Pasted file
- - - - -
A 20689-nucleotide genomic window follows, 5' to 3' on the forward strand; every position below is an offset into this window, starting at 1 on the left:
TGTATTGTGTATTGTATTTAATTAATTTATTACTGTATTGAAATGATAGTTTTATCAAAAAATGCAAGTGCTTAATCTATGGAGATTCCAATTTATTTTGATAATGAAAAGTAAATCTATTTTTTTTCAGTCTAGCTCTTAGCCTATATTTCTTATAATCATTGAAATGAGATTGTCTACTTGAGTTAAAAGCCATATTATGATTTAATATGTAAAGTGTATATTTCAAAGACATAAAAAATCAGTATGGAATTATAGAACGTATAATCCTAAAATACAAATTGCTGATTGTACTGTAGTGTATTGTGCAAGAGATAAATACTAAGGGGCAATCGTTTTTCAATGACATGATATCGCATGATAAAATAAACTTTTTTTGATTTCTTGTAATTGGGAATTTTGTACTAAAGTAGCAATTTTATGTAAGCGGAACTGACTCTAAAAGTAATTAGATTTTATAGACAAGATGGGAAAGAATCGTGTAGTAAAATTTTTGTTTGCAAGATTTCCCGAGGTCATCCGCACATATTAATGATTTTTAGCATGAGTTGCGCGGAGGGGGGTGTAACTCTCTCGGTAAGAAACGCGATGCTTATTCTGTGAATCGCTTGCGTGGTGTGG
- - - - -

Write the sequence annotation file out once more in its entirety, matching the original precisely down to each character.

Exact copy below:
A 20689-nucleotide genomic window follows, 5' to 3' on the forward strand; every position below is an offset into this window, starting at 1 on the left:
TGTATTGTGTATTGTATTTAATTAATTTATTACTGTATTGAAATGATAGTTTTATCAAAAAATGCAAGTGCTTAATCTATGGAGATTCCAATTTATTTTGATAATGAAAAGTAAATCTATTTTTTTTCAGTCTAGCTCTTAGCCTATATTTCTTATAATCATTGAAATGAGATTGTCTACTTGAGTTAAAAGCCATATTATGATTTAATATGTAAAGTGTATATTTCAAAGACATAAAAAATCAGTATGGAATTATAGAACGTATAATCCTAAAATACAAATTGCTGATTGTACTGTAGTGTATTGTGCAAGAGATAAATACTAAGGGGCAATCGTTTTTCAATGACATGATATCGCATGATAAAATAAACTTTTTTTGATTTCTTGTAATTGGGAATTTTGTACTAAAGTAGCAATTTTATGTAAGCGGAACTGACTCTAAAAGTAATTAGATTTTATAGACAAGATGGGAAAGAATCGTGTAGTAAAATTTTTGTTTGCAAGATTTCCCGAGGTCATCCGCACATATTAATGATTTTTAGCATGAGTTGCGCGGAGGGGGGTGTAACTCTCTCGGTAAGAAACGCGATGCTTATTCTGTGAATCGCTTGCGTGGTGTGG